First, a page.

“Such Friends”:  100 Years Ago, January 27, 1923, Toronto Daily Star, Toronto, Ontario; and Munich, Germany

The article, “Europe’s Prize Bluffer”appears in the Daily Star, the third piece about Italian Prime Minister Benito Mussolini, 39, written by the Star’s foreign correspondent, American Ernest Hemingway, 23. After describing some of the other world leaders he has observed at the Lausanne Peace Conference in Switzerland, Hemingway reports,

Benito Mussolini

Mussolini is the biggest bluff in Europe. If Mussolini would have me taken out and shot tomorrow morning, I would still regard him as a bluff. The shooting would be a bluff. Get hold of a good photograph of Signor Mussolini some time and study it. You will see the weakness in his mouth which forces him to scowl the famous Mussolini scowl that is imitated by every 19-year-old Fascisto in Italy…Study his genius for clothing small ideas in big words…And then look at his black shirt and his white spats. There is something wrong, even histrionically, with a man who wears white spats with a black shirt.”

Hemingway describes the beginning of the press conference Mussolini held, where he was

registering Dictator. Being an ex-newspaperman himself he knew how many readers would be reached by the accounts the men in the room would write of the interview he was about to give. And he remained [seated], absorbed in his book…I tiptoed over behind him to see what the book was he was reading with such avid interest. It was a French-English dictionary—held upside down.”

*****

In Munich, 6,000 members of the National Socialist German Workers Party attend their first party conference, presided over by their leader, Adolf Hitler, 33.

Adolf Hitler

“Such Friends”:  100 Years Ago… is the basis for the series, “Such Friends”:  The Literary 1920s. Volumes I through III, covering 1920 through 1922 are available at Thoor Ballylee in Co. Galway, and as signed copies at Riverstone Books in Squirrel Hill, Pittsburgh, PA. They are also on Amazon.com and Amazon.co.uk in print and e-book formats. For more information, email me at kaydee@gypsyteacher.com.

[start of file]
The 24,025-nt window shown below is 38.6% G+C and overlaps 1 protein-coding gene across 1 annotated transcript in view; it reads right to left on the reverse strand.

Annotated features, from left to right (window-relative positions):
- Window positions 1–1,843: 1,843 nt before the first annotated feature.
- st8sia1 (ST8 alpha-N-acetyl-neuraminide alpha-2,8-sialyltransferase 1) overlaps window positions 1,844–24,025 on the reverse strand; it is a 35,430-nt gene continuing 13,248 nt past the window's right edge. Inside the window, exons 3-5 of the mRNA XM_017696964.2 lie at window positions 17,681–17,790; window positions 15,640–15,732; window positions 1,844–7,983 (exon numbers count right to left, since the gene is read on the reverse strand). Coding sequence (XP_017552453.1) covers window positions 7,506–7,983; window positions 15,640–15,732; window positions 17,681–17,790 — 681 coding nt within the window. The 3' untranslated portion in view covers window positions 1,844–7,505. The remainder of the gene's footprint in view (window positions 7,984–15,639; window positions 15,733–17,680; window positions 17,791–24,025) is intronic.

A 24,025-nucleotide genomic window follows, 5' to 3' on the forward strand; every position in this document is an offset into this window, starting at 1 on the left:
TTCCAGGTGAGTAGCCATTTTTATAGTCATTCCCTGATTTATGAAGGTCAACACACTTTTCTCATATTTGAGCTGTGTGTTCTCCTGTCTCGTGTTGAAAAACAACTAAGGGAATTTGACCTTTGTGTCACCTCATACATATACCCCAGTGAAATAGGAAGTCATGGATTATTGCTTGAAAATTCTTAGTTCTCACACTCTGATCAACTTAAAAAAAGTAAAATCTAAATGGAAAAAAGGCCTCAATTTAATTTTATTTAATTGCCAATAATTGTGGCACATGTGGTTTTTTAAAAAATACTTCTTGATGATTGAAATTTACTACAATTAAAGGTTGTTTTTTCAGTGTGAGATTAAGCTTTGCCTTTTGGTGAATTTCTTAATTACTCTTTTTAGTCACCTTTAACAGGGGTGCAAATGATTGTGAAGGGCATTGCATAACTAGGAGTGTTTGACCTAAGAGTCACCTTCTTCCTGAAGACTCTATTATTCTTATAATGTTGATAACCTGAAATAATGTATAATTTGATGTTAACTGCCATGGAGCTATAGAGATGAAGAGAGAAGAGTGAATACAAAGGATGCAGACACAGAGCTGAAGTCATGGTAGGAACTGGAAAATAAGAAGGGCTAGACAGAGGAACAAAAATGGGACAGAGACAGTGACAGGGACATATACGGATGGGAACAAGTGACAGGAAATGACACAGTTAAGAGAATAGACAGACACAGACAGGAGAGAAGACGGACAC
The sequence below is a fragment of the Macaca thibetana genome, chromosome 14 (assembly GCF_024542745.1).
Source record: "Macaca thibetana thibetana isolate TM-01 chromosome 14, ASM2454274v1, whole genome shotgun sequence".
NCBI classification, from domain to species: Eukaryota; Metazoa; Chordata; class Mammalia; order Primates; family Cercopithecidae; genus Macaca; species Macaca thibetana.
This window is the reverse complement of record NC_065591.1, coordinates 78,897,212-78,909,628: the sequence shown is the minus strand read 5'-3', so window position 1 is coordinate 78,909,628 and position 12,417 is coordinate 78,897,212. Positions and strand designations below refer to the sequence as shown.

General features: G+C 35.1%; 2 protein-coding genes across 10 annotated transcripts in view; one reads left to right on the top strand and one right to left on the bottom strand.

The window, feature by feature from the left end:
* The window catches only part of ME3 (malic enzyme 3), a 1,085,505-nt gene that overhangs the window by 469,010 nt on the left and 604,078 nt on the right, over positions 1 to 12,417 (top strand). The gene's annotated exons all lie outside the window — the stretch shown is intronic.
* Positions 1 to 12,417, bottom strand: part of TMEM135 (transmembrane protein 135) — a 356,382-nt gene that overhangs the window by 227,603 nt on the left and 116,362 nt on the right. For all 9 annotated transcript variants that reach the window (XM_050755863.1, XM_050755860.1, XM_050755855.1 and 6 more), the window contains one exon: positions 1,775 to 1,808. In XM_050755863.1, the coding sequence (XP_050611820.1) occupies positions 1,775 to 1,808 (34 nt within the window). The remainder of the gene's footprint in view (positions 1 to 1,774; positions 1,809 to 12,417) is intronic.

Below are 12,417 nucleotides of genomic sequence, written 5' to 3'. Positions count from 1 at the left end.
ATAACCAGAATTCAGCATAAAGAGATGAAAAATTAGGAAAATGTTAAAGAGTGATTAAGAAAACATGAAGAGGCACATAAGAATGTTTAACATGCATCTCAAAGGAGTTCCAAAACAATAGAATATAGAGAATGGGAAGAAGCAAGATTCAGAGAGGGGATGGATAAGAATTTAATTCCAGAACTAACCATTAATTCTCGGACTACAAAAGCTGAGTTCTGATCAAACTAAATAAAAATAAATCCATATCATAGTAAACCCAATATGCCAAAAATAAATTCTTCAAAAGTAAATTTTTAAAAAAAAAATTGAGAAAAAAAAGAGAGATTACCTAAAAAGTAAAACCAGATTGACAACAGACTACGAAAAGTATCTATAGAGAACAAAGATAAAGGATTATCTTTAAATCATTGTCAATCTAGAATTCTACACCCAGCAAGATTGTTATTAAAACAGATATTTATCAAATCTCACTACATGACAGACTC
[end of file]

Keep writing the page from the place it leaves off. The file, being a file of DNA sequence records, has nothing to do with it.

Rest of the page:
Next month I will be talking about the literary 1920s in Paris and New York City in the Osher program at Carnegie-Mellon University.

Manager as Muse, about Scribner’s editor Maxwell Perkins’ relationships with Hemingway, F. Scott Fitzgerald and Thomas Wolfe, is also available on Amazon.com and Amazon.co.uk in both print and e-book versions.

If you want to walk with me through Bloomsbury, you can download my audio walking tour, “Such Friends”:  Virginia Woolf and the Bloomsbury Group.

“Such Friends”:  100 Years Ago, July 22, 1922, Toronto Daily Star, Toronto; and Saturday Evening Post magazine, New York City, New York

“A Veteran Visits the Old Front” by the paper’s foreign correspondent, American Ernest Hemingway, just turned 23, appears in the Toronto Daily Star:

PARIS.—Don’t go back to visit the old front. If you have pictures in your head of something that happened in the night in the mud at Paschendaele or of the first wave working up the slope of Vimy, do not try and go back to verify them. It is no good…

Ernest Hemingway in Italy during the Great War

Go to someone else’s front, if you want to. There your imagination will help you out and you may be able to picture the things that happened…I know because I have just been back to my own front…

I have just come from Schio,…the finest town I remember in the war, and I wouldn’t have recognized it now—and I would give a lot not to have gone…

All the kick had gone out of things. Early next morning I left in the rain after a bad night’s sleep…

I tried to find some trace of the old trenches to show my wife, but there was only the smooth green slope. In a thick prickly patch of hedge we found an old rusty piece of shell fragment…That was all there was left of the front.

For a reconstructed town is much sadder than a devastated town. The people haven’t their homes back. They have new homes. The home they played in as children, the room where they made love with the lamp turned down, the hearth where they sat, the church they were married in, the room where their child died, these rooms are gone…Now there is just the new, ugly futility of it all. Everything is just as it was—except a little worse…

I had tried to re-create something for my wife and had failed utterly. The past was as dead as a busted Victrola record. Chasing yesterdays is a bum show—and if you have to prove it, go back to your old front.”

*****

This same day, “Welcome Home” by New York free-lance writer Dorothy Parker, 28, appears in the Saturday Evening Post:

If at any time you happened to be hunting around for an average New York couple you couldn’t make a better selection than my friends [Mr. and Mrs. Joseph Watson Lunt]…

Saturday Evening Post, July 22

Once a year, however, the Lunts lay aside the cloistered life, and burn up Broadway. This is on the occasion of the annual metropolitan visit of Mr. Lunt’s Aunt Caroline, from the town where he spent his boyhood days…

The moment she sets foot in the Grand Central Terminal she compares it audibly and unfavorably with the new railroad station back home, built as soon as a decent interval had elapsed after the old one burned to the ground…

In the short ride to the Lunt apartment she manages to work in at least three times the line about ‘New York may be all right for a visit, but I wouldn’t live here if you gave me the place.’…